Startups | 3 min read

Understanding your real competitors

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Sometimes your customers really want to use your feature or product, but they also want something else that simply isn’t compatible with it. People really want to be slim and healthy, but they also really want soft drinks and fast food.

McDonalds and Weight Watchers are selling wildly different products, but they’re competing for the same customers. This is what we call indirect competition. Note that this is different to competing on outcomes. Video conferencing and business class flights compete on outcomes. In that case, they’re both hired for the same job (business meetings).

In this case there are two different jobs a customer wants to do, but the jobs themselves are competing with each other. Web products experience these types of conflicts all the time:

  • “I want to track my cloud hosting costs, and I want to minimise the amount of third party gems in our product”.
  • “I want to use this analytics tool, but I also want to optimize response times”.
  • “I want a way to know how my team spend their time, but I also want to show that we’re an open and trusting work environment”.

It drives some hyper-logical people batshit, but humans are perfectly okay with maintaining multiple conflicting opinions and desires. We want to have our cake, and eat it too.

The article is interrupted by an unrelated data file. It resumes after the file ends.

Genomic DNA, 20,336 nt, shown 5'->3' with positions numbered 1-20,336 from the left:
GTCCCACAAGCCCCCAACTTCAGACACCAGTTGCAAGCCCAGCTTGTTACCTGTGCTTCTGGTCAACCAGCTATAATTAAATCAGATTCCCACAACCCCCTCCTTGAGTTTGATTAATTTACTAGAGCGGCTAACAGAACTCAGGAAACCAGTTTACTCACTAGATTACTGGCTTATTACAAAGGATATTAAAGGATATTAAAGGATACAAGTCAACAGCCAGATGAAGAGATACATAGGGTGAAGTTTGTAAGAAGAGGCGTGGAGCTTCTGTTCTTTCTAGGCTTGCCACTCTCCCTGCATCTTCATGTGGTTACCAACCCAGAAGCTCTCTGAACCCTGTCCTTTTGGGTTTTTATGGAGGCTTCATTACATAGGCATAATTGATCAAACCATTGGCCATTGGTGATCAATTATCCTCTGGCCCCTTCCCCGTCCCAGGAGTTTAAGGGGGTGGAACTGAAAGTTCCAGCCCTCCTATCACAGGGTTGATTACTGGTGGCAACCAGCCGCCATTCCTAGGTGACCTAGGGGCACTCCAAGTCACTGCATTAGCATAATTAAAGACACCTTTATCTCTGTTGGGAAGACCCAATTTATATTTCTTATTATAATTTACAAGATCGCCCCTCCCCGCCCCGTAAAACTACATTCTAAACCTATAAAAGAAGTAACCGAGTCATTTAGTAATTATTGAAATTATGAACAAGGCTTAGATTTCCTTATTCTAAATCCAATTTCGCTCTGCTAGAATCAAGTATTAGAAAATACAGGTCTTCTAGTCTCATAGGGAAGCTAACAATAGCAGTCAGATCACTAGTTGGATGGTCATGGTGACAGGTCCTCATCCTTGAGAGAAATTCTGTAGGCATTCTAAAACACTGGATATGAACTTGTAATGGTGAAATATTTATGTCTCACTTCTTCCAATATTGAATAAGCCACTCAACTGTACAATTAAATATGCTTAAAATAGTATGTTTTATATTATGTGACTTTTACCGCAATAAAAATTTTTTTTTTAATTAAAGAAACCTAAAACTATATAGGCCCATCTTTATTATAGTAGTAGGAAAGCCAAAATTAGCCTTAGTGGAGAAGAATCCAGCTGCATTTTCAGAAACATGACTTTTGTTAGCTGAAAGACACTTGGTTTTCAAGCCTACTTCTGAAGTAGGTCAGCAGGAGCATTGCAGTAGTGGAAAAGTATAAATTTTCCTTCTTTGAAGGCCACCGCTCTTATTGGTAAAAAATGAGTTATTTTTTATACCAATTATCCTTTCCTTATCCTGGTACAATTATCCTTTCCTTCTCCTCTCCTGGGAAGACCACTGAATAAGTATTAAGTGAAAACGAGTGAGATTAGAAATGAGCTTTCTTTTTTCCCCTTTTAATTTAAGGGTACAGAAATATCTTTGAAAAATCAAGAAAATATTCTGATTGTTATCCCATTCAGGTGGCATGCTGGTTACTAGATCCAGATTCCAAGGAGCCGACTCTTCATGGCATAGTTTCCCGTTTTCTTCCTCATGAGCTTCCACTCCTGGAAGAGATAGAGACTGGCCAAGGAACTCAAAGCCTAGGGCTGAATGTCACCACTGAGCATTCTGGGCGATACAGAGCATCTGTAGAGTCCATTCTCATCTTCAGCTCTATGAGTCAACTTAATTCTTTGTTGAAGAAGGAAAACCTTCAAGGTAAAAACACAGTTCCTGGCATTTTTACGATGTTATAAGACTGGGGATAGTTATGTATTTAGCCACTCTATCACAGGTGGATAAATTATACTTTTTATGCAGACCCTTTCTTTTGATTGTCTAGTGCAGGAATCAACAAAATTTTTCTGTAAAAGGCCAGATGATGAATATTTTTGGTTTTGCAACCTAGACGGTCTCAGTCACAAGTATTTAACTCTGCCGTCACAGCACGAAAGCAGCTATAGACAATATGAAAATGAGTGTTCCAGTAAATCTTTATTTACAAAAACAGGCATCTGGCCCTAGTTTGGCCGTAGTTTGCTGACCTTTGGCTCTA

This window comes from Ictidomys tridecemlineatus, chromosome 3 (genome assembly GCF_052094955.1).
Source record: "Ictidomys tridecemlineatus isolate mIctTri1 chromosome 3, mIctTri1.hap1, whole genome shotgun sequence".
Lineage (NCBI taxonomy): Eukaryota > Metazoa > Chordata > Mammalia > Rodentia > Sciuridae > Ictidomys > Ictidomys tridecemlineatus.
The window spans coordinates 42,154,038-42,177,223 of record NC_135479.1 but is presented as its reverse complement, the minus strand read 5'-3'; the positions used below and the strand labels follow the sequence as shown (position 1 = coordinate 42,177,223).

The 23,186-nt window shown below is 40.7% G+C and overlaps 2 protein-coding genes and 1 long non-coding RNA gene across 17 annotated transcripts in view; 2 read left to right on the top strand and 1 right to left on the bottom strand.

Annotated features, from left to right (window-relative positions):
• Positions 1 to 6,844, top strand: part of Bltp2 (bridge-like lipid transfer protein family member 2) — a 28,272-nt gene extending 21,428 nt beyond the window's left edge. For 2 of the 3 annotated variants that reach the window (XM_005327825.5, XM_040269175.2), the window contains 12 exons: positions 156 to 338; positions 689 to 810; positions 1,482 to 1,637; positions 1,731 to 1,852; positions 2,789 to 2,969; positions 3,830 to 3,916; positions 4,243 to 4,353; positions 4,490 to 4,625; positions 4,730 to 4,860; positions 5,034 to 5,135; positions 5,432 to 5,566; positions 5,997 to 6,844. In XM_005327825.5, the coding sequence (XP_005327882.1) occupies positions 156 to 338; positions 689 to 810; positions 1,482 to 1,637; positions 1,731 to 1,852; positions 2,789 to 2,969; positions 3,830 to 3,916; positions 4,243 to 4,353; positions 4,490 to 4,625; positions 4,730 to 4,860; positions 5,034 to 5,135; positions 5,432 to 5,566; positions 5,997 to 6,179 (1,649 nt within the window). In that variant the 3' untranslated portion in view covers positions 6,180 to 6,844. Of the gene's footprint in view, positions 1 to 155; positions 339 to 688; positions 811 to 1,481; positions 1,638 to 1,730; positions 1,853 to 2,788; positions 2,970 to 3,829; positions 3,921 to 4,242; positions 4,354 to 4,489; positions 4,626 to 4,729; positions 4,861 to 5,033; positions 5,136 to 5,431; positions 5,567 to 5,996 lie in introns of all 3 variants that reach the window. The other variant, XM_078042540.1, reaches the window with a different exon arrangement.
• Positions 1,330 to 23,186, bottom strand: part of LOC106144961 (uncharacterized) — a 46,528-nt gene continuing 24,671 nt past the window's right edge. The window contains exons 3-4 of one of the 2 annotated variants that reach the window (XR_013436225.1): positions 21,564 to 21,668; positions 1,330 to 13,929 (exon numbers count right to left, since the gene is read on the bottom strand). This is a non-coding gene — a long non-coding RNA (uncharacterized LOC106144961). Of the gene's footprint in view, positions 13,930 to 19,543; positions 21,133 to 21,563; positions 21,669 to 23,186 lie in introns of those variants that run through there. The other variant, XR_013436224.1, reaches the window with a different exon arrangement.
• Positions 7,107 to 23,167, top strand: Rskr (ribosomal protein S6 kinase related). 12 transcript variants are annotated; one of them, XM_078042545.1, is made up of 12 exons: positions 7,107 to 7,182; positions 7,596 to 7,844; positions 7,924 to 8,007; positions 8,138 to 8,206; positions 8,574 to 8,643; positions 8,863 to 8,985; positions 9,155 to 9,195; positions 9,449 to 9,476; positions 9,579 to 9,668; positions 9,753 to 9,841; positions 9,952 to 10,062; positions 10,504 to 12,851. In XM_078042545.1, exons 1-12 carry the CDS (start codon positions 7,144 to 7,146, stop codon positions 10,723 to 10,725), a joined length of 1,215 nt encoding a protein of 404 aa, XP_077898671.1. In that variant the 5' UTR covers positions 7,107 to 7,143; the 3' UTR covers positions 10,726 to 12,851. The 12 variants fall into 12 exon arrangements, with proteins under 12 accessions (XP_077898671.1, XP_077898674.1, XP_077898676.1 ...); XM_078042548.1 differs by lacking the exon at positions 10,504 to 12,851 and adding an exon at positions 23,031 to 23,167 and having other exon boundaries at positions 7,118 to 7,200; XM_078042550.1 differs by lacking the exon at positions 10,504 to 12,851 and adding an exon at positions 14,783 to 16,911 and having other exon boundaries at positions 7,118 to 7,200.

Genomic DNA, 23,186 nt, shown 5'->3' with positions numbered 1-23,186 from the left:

What can you do

There are two conflicting forces here. The attractiveness of the outcome of your product vs the other product. Your marketing should work to make the alternative outcome less attractive or necessary, or reposition your product so that the outcome no longer seems in conflict.

A real example

A customer of Intercom was perplexed. Hundreds of companies had signed up for his A/B testing product, but very few had taken the plunge beyond a trivial test. All the customers really wanted to use the product, knew how to do it, and understood the value. He used Intercom to message these users and identify what was going wrong.

The problem was that, much as they loved the idea of A/B testing their app, they also loved clean, legible, and maintainable code. They didn’t like adding Javascript into their application logic to create meaningful tests, and as such didn’t use the product.

To address these concerns and others, he added a message schedule downplaying the importance of clean code and up-selling his product. They sent a mail on day three to non-users saying “If no one is using your product, who cares how clean your code is?”, and a well timed day seven mail saying “This morning your team can add more code, or add more customers. Which do you want?”. These messages were effective. Many resulted in installs, some resulted in technical debates, but most importantly all of them produced extra insights into their business. Which is what you need when you’re starting out.

Key idea: Customers don’t experience your product in a vacuum. They experience it alongside every other product, service, and idea fighting for their attention. Some of these will compete with your brand and some will contradict it. Understanding all these forces helps you counter them with your marketing efforts.